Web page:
Steel merger will not go ahead, say Tata and Thyssenkrupp

Credit: PA

Tata Steel and German steelmaker Thyssenkrupp have both announced that they think their proposed merger is doomed.

Indian-owned Tata runs Port Talbot, Llanwern and Shotton steelworks and the tinplate works at Trostre near Llanelli.

The Port Talbot steel works in action from above.

Thyssenkrupp said it expected the plan to turn its steel business into a joint venture with Tata will fail.

The two companies had been trying to get European Union approval. It was feared that concerns about the new venture's size and market dominance would result in a requirement to sell off the Trostre works, where 650 people work.

Thyssenkrupp headquarters in Essen, Germany. Credit: PA

The Welsh Government has said it has received assurances about the future of the Troste site. It says it has been told Troste would be sold as a operating, profit making site with a viable future.

Steel unions are worried, however, that the Llanelli plant would no longer be a guaranteed customer for Port Talbot steelworks if the two sites no longer belong to the same company.

Read more: Future of Tata steel plant in Trostre in doubt over Thyssenkrupp merger

There has been months of speculation about the proposed deal.

In a statement, Tata Steel said talks with the European Commission had led both companies to conclude "with deep disappointment" that the merger will not be approved.

The European Commission discussed the proposed joint venture with both Thyssenkrupp and Tata Steel. Based on the feedback received from the Commission, it is increasingly clear that the Commission is not intending to clear the proposed joint venture as it expects substantial remedies in the form of sale of assets of the proposed venture. A comprehensive package of remedies was offered covering all the areas of concern highlighted by the Commission, however, the feedback from the Commission based on the market test it has undertaken suggests that it is unlikely to clear the proposal in spite of the significant remedies offered. >

Tata Steel Statement

Tata said it remains committed to hiving off its European business and will "explore all options" in future.

The steel works in Port Talbot is the largest in the UK. Credit: PA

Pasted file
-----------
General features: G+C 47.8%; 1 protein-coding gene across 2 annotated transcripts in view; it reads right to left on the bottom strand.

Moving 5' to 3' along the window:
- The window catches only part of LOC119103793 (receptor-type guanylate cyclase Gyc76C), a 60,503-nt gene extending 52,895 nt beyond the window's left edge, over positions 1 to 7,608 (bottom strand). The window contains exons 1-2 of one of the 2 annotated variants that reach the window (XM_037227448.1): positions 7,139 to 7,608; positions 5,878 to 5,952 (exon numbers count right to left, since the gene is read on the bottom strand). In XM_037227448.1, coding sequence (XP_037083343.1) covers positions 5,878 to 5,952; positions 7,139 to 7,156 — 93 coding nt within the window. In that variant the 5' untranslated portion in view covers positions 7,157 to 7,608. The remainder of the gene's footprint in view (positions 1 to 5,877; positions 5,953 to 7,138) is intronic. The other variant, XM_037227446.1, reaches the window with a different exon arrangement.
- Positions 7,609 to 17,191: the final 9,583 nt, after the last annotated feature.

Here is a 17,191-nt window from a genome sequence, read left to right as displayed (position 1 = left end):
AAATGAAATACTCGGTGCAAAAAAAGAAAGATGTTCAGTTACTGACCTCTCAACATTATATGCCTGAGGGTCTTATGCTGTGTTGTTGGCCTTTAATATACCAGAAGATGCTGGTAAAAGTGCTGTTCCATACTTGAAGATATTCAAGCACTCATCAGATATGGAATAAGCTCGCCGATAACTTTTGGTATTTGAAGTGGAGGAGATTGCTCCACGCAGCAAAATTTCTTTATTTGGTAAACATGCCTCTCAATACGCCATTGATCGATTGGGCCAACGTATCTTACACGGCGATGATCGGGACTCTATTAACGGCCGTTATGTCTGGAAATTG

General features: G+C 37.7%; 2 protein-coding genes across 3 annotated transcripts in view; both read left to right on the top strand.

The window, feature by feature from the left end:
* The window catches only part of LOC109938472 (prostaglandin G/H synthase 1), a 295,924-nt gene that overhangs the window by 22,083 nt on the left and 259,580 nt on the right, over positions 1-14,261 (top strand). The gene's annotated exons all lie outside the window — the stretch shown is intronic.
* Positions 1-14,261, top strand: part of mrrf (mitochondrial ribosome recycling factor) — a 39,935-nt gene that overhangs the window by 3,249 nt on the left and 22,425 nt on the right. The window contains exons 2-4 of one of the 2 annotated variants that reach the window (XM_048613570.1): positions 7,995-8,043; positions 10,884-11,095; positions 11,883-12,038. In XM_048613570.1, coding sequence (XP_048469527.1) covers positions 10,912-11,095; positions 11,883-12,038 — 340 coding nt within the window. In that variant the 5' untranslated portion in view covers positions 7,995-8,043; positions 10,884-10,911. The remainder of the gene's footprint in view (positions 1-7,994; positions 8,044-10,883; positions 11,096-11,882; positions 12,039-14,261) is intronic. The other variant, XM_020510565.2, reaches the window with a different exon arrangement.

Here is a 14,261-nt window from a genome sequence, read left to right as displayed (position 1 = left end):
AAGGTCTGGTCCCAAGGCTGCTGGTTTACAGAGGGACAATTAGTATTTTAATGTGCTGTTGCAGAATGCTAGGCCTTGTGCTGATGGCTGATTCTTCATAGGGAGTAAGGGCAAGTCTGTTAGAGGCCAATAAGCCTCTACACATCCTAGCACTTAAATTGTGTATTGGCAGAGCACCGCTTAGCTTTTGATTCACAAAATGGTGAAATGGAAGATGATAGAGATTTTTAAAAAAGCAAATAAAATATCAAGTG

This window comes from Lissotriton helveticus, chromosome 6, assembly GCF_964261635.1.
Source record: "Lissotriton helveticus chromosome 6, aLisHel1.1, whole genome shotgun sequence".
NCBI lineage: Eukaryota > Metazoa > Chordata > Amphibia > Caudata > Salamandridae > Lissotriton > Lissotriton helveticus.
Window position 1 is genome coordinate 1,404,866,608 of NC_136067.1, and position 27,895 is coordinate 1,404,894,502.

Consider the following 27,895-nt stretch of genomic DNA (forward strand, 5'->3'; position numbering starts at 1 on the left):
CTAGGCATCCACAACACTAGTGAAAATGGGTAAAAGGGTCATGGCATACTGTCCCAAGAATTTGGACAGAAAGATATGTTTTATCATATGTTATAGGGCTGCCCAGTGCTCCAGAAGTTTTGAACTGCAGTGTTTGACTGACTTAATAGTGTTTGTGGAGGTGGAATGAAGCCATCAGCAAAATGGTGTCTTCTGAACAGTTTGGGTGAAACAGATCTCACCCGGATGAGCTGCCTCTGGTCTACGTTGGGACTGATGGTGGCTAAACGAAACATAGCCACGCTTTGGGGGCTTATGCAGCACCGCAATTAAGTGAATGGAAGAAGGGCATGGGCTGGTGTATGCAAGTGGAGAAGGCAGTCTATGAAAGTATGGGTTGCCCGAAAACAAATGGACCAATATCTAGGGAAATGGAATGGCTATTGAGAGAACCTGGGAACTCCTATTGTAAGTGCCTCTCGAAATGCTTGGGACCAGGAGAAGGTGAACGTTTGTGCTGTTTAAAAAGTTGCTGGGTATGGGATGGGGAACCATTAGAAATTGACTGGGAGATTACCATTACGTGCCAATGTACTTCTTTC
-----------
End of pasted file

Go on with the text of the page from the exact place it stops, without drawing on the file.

The steelworkers' trade union Community has called on the company to keep the business intact and called for no "knee-jerk" actions.

This is obviously a major development that raises as many questions as answers. It’s important that there are no knee-jerk reactions by Tata Steel in response to this development. Now is the time for calm heads and a clear focus on the future of Tata Steel Europe.

Roy Rickhuss, General Secretary, Community

Unite the union is calling on the Tata board to give steel workers assurances and end what it calls the "rollercoaster of uncertainty".

Tata Steel’s workforce has been on a rollercoaster of uncertainty for several years. When we meet the Tata board we will be telling it that it is a ride that has to end and demanding assurances over jobs and investment. Tata Steel’s workforce has made great sacrifices to secure a future for the steelmaker. It would be a betrayal if their livelihoods were now put at risk because of this doomed joint venture.

Tony Brady, Unite National Officer for Steel

In political reaction, representatives of Aberavon have spoken to Tata to arrange an "urgent meeting to discuss the future of steel making in Wales".

  • Stephen Kinnock MP for Aberavon speaking to ITV News

Member of Parliament for Aberavon, Stephen Kinnock, said "assurances" were needed:

"It is vital that we gain the assurances the local community need from Tata Steel that planned investments in the Port Talbot works will still go ahead, in order to secure the long-term sustainable future of our steel industry".

He added that the company "must urgently make good on their commitments and investment plans, so that the jobs and livelihoods of our steelworkers and their families can be safeguarded".

Assembly Member for Aberavon, David Rees, described today's events as "a cloud over the future of steelmaking in Port Talbot".

  • David Rees AM for Aberavon speaking to ITV News

Elsewhere Plaid Cymru's Bethan Sayed, AM for South Wales West, said her party had "consistently warned that proposed merger was not a sustainable and secure basis upon which to plan and protect the Welsh steel industry".

She called for an "alternative strategy" to be developed.

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